So the word "invest" carries a lot of weight in my counter. Investing in education must mean greater school choice, teacher accountability and maybe a longer school year. I'm not sure any of that demands more money, but if it does, so be it. And education is the real answer to solving long-term, persistent, unemployment.
Herbert's counter-counter-counter: "Invest" in innovation
The Play: Increased spending on "innovation." I assume by this he means investment in green technology, green jobs and finding the "industries of tomorrow."
The Tactic: Herbert overplayed his hand. No chance. Denied. I can't blame him for trying though. At this point I've given in on defense, infrastructure and education. He's got to be thinking that I'm not just giving up partisan talking points, but I'm a pushover. What he should be thinking is: Cain's gonna want something for all this.
The Substance: Herbert is worried that investing in infrastructure in the short-term and education in the long-term isn't enough to solve persistent unemployment. He's worried that kids will be coming out of college with no jobs to be had unless we invest in the next big thing. This is where my ideology kicks in. I have way more faith in the spontaneous chaos of the market to find the next big thing than in some bureaucrat in Washington. And I've got history on my side.
Herbert's rejoinder: Raise taxes
The Play: Herbert wants an increase in tax revenues.
The Tactic: A little perturbed with my moralizing on innovation, Bob goes for the throat and requests more tax dollars.
The Substance: This is the ultimate test. Because not only are low taxes a partisan talking point among Republicans and a benefit to the economy, but the government has never pocketed an extra dollar in revenue. It has only found other places to spend it. But just like Coburn, I'm prepared to grant higher tax revenues (along with spending reform) to bring down the deficit and debt.
I would prefer to adopt the tax reform proposals from the Bowles-Simpson deficit reduction panel, which lowers all tax rates below 25%, simplifies the code by doing away with credits and loopholes and increases total revenues. But Herbert is probably going to want a more redistributive, progressive tax structure to "ease inequality." And you know what, as philosophically sickening as it is to me, he might just get it. Because there's something I want ... hold onto your Medicare.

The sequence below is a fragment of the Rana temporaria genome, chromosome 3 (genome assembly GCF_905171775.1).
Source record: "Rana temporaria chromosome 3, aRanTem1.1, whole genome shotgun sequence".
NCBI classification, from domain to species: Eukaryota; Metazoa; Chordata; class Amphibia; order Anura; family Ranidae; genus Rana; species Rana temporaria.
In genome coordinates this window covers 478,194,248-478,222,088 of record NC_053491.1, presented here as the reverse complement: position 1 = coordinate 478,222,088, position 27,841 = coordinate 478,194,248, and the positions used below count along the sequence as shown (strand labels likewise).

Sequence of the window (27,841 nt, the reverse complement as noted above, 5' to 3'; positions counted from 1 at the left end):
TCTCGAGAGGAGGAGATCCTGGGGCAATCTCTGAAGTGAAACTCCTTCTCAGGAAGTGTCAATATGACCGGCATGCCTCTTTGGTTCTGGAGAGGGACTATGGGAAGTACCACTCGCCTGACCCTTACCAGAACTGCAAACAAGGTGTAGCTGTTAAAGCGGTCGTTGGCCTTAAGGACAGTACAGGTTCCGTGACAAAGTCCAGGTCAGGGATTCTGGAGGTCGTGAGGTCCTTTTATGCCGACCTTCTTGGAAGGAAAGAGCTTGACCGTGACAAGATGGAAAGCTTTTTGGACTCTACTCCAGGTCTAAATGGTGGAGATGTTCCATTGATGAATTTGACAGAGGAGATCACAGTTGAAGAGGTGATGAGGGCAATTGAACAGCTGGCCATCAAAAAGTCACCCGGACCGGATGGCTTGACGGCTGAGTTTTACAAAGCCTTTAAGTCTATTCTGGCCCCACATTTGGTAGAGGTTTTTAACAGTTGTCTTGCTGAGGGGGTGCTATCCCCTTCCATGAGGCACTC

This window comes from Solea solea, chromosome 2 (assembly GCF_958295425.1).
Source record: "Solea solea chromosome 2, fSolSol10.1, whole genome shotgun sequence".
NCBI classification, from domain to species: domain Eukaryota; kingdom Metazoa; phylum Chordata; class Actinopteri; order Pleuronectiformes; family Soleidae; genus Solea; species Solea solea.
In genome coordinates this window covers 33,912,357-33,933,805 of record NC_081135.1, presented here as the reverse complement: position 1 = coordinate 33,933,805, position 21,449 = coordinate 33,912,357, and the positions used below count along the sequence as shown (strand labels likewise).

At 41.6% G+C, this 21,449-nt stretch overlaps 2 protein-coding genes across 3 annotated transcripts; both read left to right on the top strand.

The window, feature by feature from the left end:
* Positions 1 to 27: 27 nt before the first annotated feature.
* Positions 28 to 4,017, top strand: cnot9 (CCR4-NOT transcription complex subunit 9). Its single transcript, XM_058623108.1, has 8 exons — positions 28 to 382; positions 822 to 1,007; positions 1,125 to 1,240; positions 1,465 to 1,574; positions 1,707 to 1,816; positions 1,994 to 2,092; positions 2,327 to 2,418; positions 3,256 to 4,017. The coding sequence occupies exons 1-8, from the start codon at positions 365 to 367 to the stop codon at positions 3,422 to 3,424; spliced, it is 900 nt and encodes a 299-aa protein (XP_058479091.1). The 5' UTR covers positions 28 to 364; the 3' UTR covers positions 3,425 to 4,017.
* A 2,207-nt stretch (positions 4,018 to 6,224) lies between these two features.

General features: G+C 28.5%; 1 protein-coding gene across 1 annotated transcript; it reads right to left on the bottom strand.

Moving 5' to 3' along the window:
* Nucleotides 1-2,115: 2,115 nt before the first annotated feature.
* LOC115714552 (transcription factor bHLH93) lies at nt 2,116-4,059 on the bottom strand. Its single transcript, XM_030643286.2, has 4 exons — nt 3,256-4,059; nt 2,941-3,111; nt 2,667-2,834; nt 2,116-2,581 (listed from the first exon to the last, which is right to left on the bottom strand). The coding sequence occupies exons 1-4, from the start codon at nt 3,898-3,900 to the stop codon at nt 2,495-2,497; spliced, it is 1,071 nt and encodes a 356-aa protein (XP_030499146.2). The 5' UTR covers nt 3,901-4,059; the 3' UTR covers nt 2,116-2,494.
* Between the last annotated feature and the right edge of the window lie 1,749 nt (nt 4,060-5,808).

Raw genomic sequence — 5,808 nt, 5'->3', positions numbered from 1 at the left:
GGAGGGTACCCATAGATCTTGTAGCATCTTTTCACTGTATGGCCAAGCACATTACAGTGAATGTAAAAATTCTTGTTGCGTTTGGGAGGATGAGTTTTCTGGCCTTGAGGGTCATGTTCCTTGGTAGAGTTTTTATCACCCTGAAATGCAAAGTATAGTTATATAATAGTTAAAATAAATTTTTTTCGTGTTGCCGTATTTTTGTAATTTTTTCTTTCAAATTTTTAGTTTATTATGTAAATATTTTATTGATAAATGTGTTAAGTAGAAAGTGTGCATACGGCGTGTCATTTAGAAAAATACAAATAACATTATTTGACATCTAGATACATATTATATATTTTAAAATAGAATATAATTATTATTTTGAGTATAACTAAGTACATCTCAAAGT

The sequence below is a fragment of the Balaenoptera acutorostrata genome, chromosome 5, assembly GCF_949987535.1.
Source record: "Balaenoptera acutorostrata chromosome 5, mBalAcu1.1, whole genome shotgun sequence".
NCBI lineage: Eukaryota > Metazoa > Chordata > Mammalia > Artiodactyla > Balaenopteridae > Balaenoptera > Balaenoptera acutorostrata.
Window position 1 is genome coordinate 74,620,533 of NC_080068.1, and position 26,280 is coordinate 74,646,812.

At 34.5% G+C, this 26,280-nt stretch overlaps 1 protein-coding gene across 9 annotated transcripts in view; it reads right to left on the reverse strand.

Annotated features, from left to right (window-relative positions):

Cain's counter-rejoinder-counter-counter-whatever: Entitlement cuts
The Play: Cuts to both Social Security and Medicare.
The Tactic: At this point, I've given a hell of a lot. Although it makes up only 16% of the budget, I've increased the domestic discretionary budget through education and infrastructure. I've cut defense. I've allowed for increased tax revenues and a progressive tax system. I've dropped talking points left and right. I know I've turned off over half of my ideological brethren. But I did it all for this.
The Substance: What's your deal with Medicare, Herbert asked me. I take a deep breath:
A) Medicare and Social Security are welfare for the middle class; why does the middle class need welfare?
B) For every $1 we spend on kids, we spend $4 on old people. This is spending designed to make people comfortable in the near-term not an investment in the long-term. That is not a recipe for success.
C) These programs fundamentally change the relationship citizens have with their government: from constituent to customer.
D) These. Two. Programs. Are. Where. The. Deficit. Is. Coming. From.
The Play: Herbert shook his head sadly and said his ideology couldn't go there.
The Tactic: To be fair, Herbert was willing to means-test (of course) and raise the age of eligibility and tinker around the edges of these programs. But I discerned no real appetite to scale them back.
The Substance: All my concessions were part of a larger deal, a deal that had to get to entitlement reform. Without it, the whole thing falls apart. And I'm off ... to join Tom Coburn at the bar.
Will Cain is a CNN contributor, National Review contributor, and entrepreneur who has started two media companies. You can follow him on Twitter @willcain.